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Taxation of ESOPs and Tax deductibility of ESOP Expenses
December, 08th 2021

Under an ESOS, a company grants options (right without any obligation) to acquire a certain number of shares in the company or its holding/subsidiary company generally at a predetermined price (exercise price) within a pre-determined period (exercise period) to its employees. The option to acquire shares can be exercised once the conditions are fulfilled, referred to as ‘vesting conditions. Such vesting conditions may be continued employment for a defined time or performance-based or both. Upon vesting, the employee gets an unfettered right to ‘exercise’ the vested options by payment of the exercise price. On exercise, the shares are allotted/transferred to the employees who may sell them subject to a lock-in period, if any, specified under the scheme.


The analysis of the taxation provisions of ESOPs under the Income-tax Act, 1961 (the Act) are presented in two parts

1. Taxability from Employees point of view and

2. Tax Deductibility of ESOP Expenses from employers’ point of view

The benefit received under an ESOS is taxed as a perquisite according to the provisions of section 17(2)(vi) of the Act. Section 17(2)(vi) provides that the value of any specified security or sweat equity shares allotted or transferred, directly or indirectly, by the employer, or former employer, free of cost or at a concessional rate to the assessee shall be treated as perquisite.

Thus, taxation arises at the time when the specified security is allotted or transferred to the employee.

The important aspects of section 17(2)(vi) are as under:

Value means the fair market value (FMV) of specified securities on the exercise date less any amount actually paid or recovered from the employee for such specified securities. The mechanism for determining FMV has been prescribed under Rule 3(8) & 3(9) of the Income tax Rules, 1962 (the Rules)

Specified security means securities as defined in section 2(h) of the Securities Contracts (Regulation) Act, 1956 (SCRA). Where stock options are granted under any plan or scheme, then the securities offered under such plan or scheme i.e., the resultant securities arising on exercise of such options is included therein. The resultant securities could be shares, debentures or any other securities. Allotted or transferred – specified security must be allotted or transferred.

Allotment signifies primary issue by the Company while transfer would include secondary transaction by way of purchase from the Trust / other entity.

Directly or indirectly – wide enough to cover options granted through a trust especially when the trust is settled or controlled by the Company. By the employer or former employer – For ESOPs to be taxed, the grant / benefit should flow from the employer or former employer.

Interesting issue arises where the ESOPs are granted by the holding company or by a promoter. Rule 3(8) & 3(9) – Determination of FMV In case of listed equity shares If it is listed on any recognized stock exchange on the date of exercise, the FMV shall be average of the opening and the closing price. If it is listed on more than one stock exchange on the date of exercise, the FMV shall be the average of the opening and the closing price on the recognised stock exchange with the highest trading volume. In considering both the opening or the closing price, the first settlement or the last settlement respectively on such exchange shall be considered. Where both ‘buy’ and ‘sell’ quotes are available, the sell quotes shall be considered. Where there is no trading recorded on a particular day, the FMV shall be closing price on the recognised stock exchange or recognised stock exchange with highest trading volume on the closest date immediately preceding the date of exercise. It may be noted that here only the closing price is to be considered as opposed to average of opening and closing price for considered for regularly traded shares. Recognised stock exchange shall have the meaning as per section 2(f) of the SCRA which refers to the stock exchange as recognised by the Central Government under section 4 of the SCRA.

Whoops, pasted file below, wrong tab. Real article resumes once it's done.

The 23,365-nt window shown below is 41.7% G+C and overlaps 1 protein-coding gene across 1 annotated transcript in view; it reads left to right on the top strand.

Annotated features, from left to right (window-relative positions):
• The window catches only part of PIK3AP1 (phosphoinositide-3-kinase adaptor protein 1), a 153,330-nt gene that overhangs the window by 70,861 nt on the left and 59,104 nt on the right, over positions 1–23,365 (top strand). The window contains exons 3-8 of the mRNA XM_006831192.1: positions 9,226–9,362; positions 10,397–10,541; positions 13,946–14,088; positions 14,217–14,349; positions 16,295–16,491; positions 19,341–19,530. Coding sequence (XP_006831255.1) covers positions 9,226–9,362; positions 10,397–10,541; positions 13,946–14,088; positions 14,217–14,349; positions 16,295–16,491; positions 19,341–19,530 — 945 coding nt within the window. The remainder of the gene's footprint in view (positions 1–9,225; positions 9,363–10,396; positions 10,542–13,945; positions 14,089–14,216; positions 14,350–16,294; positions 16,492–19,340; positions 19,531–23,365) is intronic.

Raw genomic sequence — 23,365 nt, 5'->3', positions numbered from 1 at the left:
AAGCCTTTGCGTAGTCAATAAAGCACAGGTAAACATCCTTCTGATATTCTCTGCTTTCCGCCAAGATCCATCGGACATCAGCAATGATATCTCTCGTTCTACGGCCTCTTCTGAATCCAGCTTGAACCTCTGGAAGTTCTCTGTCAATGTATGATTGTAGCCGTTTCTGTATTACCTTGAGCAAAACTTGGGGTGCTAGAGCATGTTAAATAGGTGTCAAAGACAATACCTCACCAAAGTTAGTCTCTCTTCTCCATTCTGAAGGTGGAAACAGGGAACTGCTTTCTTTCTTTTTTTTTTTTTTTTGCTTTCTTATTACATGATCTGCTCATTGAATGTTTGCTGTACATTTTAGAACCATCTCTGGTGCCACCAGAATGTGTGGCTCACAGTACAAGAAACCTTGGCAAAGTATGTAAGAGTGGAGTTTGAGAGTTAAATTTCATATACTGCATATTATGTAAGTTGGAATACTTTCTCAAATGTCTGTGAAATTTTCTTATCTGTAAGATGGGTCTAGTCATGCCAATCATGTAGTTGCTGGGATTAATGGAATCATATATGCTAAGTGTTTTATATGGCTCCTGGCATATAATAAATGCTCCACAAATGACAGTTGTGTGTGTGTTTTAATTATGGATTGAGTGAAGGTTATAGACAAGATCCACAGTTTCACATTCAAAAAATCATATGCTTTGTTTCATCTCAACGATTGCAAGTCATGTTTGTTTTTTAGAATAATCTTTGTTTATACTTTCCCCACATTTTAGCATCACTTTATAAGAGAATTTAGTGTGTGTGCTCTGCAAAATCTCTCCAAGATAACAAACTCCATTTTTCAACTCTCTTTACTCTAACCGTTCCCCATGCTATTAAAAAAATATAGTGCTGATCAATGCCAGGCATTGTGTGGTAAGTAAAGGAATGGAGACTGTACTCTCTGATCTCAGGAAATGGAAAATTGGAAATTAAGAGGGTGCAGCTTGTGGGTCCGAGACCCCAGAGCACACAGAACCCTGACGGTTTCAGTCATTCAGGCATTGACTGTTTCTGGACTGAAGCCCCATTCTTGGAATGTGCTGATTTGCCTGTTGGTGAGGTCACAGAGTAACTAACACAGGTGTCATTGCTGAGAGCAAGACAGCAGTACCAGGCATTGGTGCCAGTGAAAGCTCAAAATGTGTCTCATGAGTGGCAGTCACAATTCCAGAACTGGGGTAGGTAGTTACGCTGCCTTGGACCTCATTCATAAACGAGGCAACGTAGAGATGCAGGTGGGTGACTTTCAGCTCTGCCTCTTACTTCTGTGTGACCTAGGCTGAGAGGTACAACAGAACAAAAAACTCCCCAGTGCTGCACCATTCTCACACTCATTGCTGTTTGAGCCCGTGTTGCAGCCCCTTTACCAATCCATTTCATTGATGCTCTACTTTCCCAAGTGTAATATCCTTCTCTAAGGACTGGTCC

Thus, if equity shares are listed on a stock exchange outside India, then such equity shares shall not be considered as listed on a recognised stock exchange. Accordingly, such equity shares are considered as unlisted shares for the purpose of this Rule. In case of unlisted equity shares or securities other than equity shares The FMV shall be the value as determined by Category 1 Merchant Banker (registered with SEBI). The FMV shall be determined either on the exercise date or any earlier date not more than 180 days prior to the exercise date. The date of report of the merchant banker is not relevant but what is relevant is the valuation date as of which the merchant banker determines the underlying valuation of the share. Thus, a valuation report once obtained will be valid for 180 days. How are gains arising on subsequent sale of shares taxed? Gains arising on subsequent sale of shares shall be taxable as ‘capital gains’ – long term or short term, depending upon the period of holding of such shares. The period of holding shall be computed from the date of allotment of such shares as per section 2(42A). As per section 49(2AA), the FMV as per Rule 3(8) considered for determining the perquisite value u/s 17(2)(vi) shall be taken as cost of acquisition. This ensures that the employee does not suffer double taxation on the perquisite value already taxed as salaries.

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